1. When he’s not writing, he’s teaching: he used to teach theater at Montclair State University in New Jersey, and now teaches radio and television at Eastern New Mexico University.
  2. He named his four children after kings and queens.
  3. His daughter has done some ghostwriting for him.
  4. He naturally resembles Santa Claus, and has been a mall Santa several times.
  5. His books were popular on the black market in Soviet Russia.
  6. His BA and MA degrees were in Speech and Broadcasting, both from the University of Michigan, but his PhD is in Theater, from the University of Nebraska.
  7. He is a practicing Catholic.
  8. He grew up in Mount Vernon, New York, and Ann Arbor, Michigan; raised his kids in New Jersey and Champaign, Illinois; and now lives in Portales, New Mexico.
  9. He co-wrote the final two Harold Shea novels with L. Sprague de Camp.
  10. Though he appears on a number of author sites and fan sites, Mr. Stasheff has no homepage of his own.

P.S. – If you’re curious: my review of St. Vidicon to the Rescue.

Weekly Geeks

Crikey. This week’s Weekly Geeks is a quiz. The post lists 100 first lines from books and asks how many you can identify. There is some kind of contest about getting all of them but ehh, I’ll just see how well I can do off the top of my head. Here’s the ones I know for sure:

1. Call me Ishmael.
Moby Dick by Herman Melville

2. It is a truth universally acknowledged, that a single man in possession of a good fortune, must be in want of a wife.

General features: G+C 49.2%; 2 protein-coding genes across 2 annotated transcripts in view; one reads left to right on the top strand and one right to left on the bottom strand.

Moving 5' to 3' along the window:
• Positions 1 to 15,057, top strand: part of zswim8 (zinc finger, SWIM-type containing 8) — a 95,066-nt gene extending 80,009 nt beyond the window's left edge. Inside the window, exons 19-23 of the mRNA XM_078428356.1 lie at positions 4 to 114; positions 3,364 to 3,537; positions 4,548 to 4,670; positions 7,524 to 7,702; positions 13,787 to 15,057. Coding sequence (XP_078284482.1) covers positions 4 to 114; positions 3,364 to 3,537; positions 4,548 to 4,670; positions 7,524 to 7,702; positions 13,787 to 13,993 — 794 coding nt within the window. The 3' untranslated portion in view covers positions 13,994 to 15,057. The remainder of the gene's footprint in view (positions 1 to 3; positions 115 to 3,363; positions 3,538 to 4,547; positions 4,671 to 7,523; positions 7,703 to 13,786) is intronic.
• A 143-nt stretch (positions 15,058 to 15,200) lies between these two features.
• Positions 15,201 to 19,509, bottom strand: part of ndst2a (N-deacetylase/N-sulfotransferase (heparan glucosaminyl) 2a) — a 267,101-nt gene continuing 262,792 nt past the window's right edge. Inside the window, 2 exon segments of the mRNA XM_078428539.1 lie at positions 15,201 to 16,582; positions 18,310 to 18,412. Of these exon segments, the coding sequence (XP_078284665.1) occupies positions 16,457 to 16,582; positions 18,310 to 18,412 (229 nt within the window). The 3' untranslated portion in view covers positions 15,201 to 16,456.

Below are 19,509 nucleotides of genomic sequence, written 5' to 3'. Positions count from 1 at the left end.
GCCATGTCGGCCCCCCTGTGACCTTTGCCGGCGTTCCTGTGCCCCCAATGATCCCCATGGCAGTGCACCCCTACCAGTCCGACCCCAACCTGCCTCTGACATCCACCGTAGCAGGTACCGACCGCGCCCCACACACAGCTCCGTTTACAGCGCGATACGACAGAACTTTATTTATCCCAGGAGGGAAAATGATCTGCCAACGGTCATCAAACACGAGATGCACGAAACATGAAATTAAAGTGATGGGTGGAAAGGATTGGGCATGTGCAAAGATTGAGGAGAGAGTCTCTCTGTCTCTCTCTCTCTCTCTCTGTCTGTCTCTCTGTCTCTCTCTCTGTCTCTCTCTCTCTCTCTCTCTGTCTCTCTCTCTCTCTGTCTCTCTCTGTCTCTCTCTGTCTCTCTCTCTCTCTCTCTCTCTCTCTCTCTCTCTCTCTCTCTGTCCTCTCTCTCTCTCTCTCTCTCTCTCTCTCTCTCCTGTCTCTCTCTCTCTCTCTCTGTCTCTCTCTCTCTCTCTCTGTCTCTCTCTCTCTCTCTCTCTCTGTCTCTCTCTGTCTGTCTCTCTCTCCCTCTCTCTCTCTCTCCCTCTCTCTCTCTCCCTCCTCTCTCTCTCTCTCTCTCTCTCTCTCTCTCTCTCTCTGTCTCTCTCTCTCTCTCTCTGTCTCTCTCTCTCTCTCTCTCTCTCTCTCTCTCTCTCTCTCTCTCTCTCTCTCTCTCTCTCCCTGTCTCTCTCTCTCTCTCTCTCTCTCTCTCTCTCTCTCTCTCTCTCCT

Pride and Prejudice by Jane Austin

5. Lolita, light of my life, fire of my loins.
Er, duh. Lolita by Vladimir Nobokov

8. It was a bright cold day in April, and the clocks were striking thirteen.
1984 by George Orwell

9. It was the best of times, it was the worst of times, it was the age of wisdom, it was the age of foolishness, it was the epoch of belief, it was the epoch of incredulity, it was the season of Light, it was the season of Darkness, it was the spring of hope, it was the winter of despair.
A Tale of Two Cities by Charles Dickens (*snore*)

10. I am an invisible man.
The Invisible Man by Ralph Ellison (not H.G. Wells *grin*)

12. You don’t know about me without you have read a book by the name of The Adventures of Tom Sawyer; but that ain’t no matter.
The Adventures of Huckleberry Finn by Mark Twain

14. You are about to begin reading Italo Calvino’s new novel, If on a winter’s night a traveler.
Gee, I wonder if this could possibly be If On a Winter’s Night a Traveler by Italo Calvino. ;)

16. If you really want to hear about it, the first thing you’ll probably want to know is where I was born, and what my lousy childhood was like, and how my parents were occupied and all before they had me, and all that David Copperfield kind of crap, but I don’t feel like going into it, if you want to know the truth.
Catcher in the Rye by J.D. Salinger

22. It was a dark and stormy night; the rain fell in torrents, except at occasional intervals, when it was checked by a violent gust of wind which swept up the streets (for it is in London that our scene lies), rattling along the house-tops, and fiercely agitating the scanty flame of the lamps that struggled against the darkness.